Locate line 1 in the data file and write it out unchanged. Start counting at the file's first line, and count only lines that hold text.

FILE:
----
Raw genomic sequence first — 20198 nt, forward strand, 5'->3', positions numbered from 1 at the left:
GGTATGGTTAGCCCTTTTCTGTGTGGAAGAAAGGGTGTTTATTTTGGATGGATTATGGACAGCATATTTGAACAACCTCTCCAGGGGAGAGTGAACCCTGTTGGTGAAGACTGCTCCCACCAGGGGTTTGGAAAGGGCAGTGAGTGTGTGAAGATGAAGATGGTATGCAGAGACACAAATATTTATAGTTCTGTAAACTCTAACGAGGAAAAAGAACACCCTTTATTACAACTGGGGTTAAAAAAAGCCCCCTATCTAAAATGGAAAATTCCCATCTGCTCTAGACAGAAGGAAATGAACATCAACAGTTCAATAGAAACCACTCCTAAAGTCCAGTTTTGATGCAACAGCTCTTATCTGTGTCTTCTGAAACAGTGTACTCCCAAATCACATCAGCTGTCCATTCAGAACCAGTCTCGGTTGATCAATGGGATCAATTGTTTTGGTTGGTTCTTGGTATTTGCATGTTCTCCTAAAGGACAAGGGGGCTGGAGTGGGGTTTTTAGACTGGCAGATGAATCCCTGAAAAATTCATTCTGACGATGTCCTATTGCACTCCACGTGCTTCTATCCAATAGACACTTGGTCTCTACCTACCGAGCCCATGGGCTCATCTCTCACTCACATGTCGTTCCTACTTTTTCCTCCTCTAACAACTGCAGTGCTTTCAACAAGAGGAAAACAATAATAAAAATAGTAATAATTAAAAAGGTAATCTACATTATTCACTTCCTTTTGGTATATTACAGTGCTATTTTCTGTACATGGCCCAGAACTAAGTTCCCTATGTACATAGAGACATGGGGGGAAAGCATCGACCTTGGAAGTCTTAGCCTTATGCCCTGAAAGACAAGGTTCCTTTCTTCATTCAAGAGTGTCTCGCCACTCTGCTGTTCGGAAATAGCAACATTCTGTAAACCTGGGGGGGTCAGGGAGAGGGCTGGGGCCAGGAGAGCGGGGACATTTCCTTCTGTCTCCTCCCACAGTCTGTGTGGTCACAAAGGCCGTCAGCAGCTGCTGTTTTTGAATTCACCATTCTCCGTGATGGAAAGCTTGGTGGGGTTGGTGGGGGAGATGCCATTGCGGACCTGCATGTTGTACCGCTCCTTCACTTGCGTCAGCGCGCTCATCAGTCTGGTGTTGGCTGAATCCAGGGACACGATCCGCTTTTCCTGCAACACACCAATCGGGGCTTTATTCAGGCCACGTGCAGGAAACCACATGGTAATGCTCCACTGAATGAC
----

Raw genomic sequence first — 20198 nt, forward strand, 5'->3', positions numbered from 1 at the left: